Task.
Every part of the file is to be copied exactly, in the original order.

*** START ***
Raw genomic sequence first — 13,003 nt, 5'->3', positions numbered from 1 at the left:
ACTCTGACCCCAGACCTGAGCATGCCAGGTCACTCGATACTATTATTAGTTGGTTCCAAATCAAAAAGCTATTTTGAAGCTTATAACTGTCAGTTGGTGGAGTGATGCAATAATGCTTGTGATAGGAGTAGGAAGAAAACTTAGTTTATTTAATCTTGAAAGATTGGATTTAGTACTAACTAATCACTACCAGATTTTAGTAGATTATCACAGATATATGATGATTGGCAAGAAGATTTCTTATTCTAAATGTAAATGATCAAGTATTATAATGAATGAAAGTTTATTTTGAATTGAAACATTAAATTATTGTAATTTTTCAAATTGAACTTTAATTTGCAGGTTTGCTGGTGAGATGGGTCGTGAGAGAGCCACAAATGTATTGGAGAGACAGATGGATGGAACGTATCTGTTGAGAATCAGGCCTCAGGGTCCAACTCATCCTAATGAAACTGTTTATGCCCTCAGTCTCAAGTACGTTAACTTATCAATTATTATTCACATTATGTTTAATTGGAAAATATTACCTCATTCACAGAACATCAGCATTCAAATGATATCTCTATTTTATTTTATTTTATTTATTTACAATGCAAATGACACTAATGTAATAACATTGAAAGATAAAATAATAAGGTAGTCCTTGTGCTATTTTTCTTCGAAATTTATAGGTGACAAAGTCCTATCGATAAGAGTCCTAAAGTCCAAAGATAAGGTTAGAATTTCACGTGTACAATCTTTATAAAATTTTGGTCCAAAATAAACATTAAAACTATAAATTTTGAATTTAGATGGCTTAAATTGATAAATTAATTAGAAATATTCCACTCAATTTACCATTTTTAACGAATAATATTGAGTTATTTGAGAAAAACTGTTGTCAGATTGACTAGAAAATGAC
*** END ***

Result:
Raw genomic sequence first — 13,003 nt, 5'->3', positions numbered from 1 at the left:
ACTCTGACCCCAGACCTGAGCATGCCAGGTCACTCGATACTATTATTAGTTGGTTCCAAATCAAAAAGCTATTTTGAAGCTTATAACTGTCAGTTGGTGGAGTGATGCAATAATGCTTGTGATAGGAGTAGGAAGAAAACTTAGTTTATTTAATCTTGAAAGATTGGATTTAGTACTAACTAATCACTACCAGATTTTAGTAGATTATCACAGATATATGATGATTGGCAAGAAGATTTCTTATTCTAAATGTAAATGATCAAGTATTATAATGAATGAAAGTTTATTTTGAATTGAAACATTAAATTATTGTAATTTTTCAAATTGAACTTTAATTTGCAGGTTTGCTGGTGAGATGGGTCGTGAGAGAGCCACAAATGTATTGGAGAGACAGATGGATGGAACGTATCTGTTGAGAATCAGGCCTCAGGGTCCAACTCATCCTAATGAAACTGTTTATGCCCTCAGTCTCAAGTACGTTAACTTATCAATTATTATTCACATTATGTTTAATTGGAAAATATTACCTCATTCACAGAACATCAGCATTCAAATGATATCTCTATTTTATTTTATTTTATTTATTTACAATGCAAATGACACTAATGTAATAACATTGAAAGATAAAATAATAAGGTAGTCCTTGTGCTATTTTTCTTCGAAATTTATAGGTGACAAAGTCCTATCGATAAGAGTCCTAAAGTCCAAAGATAAGGTTAGAATTTCACGTGTACAATCTTTATAAAATTTTGGTCCAAAATAAACATTAAAACTATAAATTTTGAATTTAGATGGCTTAAATTGATAAATTAATTAGAAATATTCCACTCAATTTACCATTTTTAACGAATAATATTGAGTTATTTGAGAAAAACTGTTGTCAGATTGACTAGAAAATGAC